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Why CPAP Machines Can Be Bad For You

Why CPAP Machines Can Be Bad For You
  • September 19, 2016

When you have sleep apnea, you need help fast. Losing that much sleep can create all manner of problems for you. In the short term, you’ll probably be irritable, accident-prone, and have trouble focusing on work. Suffer from sleep apnea enough, and you can easily face depression, weight gain, heart disease, and hypertension.

One method of treating sleep apnea is the CPAP machine. However, these devices often have problems of their own. As they say, sometimes the cure is worse than the disease.

What Does A CPAP Machine Do?

CPAP stands for “Continuous Positive Airway Pressure.” Sleep apnea can be caused by your windpipe collapsing while you’re asleep. This sleep apnea machine uses an air pump, hose, and mask to push air into your throat. This keeps a positive pressure in your windpipe, which helps it stay open during sleep. In theory, this means you can get a good night’s sleep finally.

Why CPAP Machines Can Be Bad

As is often the case, good theories can have trouble when they meet reality. Many people have problems using CPAP machines. Here are some reasons why this sleep apnea treatment can be bad for you.

  • You can have difficulty falling asleep. The whole point of a CPAP machine is to help get past sleep apnea so you can get the rest you need. The problems is how you have to wear a mask connected to a plastic hose. You can have trouble sleeping with your face in the pillow, and you won’t be able to twist and turn around in bed. Plus, the machine itself makes a fair amount of noise. Many people report not being able to sleep because of the CPAP machine.
  • You can wake up feeling nauseous or bloated. In order to keep positive air pressure in your throat, the CPAP machine pushes air into you. Most of that stays in your throat or lungs, but some can seep into your stomach. By the time you wake up in the morning, you could feel bloated by that air. You can even feel nauseous since there’s too much pressure in your stomach.
  • You can have problems sneezing and feeling congested in your nose. The air being pushed into you tends to be very dry. Since your nose is connected to your throat, that air can dry out your nose. Your body can overcompensate for this. You wake up and feel congested or have a runny nose. You can also have allergy-like problems with sneezing.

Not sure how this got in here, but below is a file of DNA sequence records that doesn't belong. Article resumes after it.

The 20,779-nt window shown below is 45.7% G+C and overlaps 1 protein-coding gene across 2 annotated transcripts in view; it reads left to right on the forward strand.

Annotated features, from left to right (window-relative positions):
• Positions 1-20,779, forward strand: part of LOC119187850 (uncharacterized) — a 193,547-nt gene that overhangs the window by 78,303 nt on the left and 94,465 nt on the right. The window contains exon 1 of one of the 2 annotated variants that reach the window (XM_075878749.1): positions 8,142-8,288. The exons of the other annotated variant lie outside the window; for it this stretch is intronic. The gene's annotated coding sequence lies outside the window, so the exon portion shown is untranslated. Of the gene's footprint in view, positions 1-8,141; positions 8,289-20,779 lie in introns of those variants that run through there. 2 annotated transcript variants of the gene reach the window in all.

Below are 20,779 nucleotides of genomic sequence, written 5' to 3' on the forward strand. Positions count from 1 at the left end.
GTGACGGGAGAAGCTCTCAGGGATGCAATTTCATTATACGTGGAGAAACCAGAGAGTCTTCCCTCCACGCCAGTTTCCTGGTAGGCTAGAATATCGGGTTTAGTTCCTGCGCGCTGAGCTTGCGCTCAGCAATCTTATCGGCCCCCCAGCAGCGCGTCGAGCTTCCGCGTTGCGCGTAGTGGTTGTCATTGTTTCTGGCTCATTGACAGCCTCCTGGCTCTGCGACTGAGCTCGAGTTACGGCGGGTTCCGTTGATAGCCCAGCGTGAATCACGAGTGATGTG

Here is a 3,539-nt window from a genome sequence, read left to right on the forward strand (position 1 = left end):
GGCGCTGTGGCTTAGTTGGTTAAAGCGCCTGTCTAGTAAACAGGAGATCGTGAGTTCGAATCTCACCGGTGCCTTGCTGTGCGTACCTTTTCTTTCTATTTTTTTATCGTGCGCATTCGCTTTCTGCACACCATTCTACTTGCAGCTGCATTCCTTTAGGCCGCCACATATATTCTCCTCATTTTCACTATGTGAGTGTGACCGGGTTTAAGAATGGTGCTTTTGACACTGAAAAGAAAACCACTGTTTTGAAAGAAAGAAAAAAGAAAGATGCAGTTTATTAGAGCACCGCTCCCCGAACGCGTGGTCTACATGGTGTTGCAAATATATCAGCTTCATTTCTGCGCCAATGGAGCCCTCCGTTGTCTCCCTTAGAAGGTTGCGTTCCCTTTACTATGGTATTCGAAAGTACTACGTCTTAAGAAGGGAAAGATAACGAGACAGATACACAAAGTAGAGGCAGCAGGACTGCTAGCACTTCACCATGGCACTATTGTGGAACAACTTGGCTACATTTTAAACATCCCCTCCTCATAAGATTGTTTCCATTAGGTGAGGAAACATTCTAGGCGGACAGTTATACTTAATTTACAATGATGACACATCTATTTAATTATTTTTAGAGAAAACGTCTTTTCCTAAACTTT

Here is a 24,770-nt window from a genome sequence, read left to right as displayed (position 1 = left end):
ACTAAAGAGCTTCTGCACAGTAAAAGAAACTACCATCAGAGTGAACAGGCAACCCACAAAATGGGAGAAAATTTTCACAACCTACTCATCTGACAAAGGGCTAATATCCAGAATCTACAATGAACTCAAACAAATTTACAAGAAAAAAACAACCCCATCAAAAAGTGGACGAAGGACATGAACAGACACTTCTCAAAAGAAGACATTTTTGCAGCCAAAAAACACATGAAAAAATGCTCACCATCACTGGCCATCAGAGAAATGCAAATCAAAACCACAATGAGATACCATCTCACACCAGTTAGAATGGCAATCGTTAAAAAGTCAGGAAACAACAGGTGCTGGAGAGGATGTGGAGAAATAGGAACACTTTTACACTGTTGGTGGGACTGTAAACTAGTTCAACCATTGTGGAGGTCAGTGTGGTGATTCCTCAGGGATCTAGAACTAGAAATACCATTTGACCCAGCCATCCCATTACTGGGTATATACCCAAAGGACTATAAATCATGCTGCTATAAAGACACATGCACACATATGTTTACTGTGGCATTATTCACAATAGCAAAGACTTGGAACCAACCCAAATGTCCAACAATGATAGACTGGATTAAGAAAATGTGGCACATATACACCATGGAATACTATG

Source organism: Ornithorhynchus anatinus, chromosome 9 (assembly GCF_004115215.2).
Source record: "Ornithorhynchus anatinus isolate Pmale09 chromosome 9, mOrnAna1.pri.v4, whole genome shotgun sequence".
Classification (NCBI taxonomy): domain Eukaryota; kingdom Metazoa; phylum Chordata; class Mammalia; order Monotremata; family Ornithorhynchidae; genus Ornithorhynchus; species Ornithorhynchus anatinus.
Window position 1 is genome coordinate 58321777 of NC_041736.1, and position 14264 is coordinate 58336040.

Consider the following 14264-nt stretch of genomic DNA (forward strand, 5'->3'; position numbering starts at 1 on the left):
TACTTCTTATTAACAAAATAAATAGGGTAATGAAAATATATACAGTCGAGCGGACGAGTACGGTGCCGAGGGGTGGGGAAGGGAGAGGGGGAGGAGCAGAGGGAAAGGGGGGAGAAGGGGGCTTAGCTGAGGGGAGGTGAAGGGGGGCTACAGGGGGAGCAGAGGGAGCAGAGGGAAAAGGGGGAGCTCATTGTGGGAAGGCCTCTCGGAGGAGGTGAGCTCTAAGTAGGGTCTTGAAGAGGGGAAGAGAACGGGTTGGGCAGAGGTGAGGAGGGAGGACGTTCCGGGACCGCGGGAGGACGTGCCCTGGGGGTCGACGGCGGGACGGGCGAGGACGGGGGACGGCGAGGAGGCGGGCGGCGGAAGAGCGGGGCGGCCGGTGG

• You can get a sinus infection. Along the same lines, that air can easily leak into your sinus cavities. Your sinuses aren’t supposed to have air pushed in there like that. If this air has any bacteria or germs, these can thrive in the dark, warm, wet sinus cavities. This can lead to sinusitis, an infection in your sinuses.
  • The skin around your mouth can get irritated and inflamed. In order to get the benefits of a CPAP machine, you’ll have to wear a mask around your mouth all night long. Straps for it wrap around your head, too. If the mask doesn’t fit just right, it could rub against your skin as you move your head while you sleep. By morning, the skin around your mouth can be red and irritated. While rare, some people have allergic reactions to the mask or its straps.
  • You could suffer from dry mouth and a higher risk of cavities. Saliva helps wash away food particles that bacteria need to thrive. All of that dry air pushing past your teeth and tongue can dry out your mouth. Not only can this give you bad morning breath, it can increase your chances of getting a cavity. When there’s no saliva, more food particles are left for bacteria to eat.
  • Germs can grow in the CPAP machine and get pumped into your lungs. Many of the problems above are caused by dry air. A solution to that is to add a humidifier to the CPAP machine. However, this can cause another problem: germs. Germs love humid environments. If they start to grow inside your CPAP machine, that means you could be getting germs pumped into your lungs.

Oral Appliances Can Help

At our Nashua, NH dental office, you can get an oral appliance instead. This is similar to a small mouthguard. You wear it inside your mouth when you go to sleep. It shifts your jaw slightly which helps keep your windpipe open without the hose, mask, and risks of CPAP machines. For many people, this oral appliance can make a big difference.

CPAP machines work just fine for lots of people. However, they are not without their risks. If you can get relief by using a small oral appliance, why take those risks? If you are suffering from sleep apnea, call us today at 603-546-7460.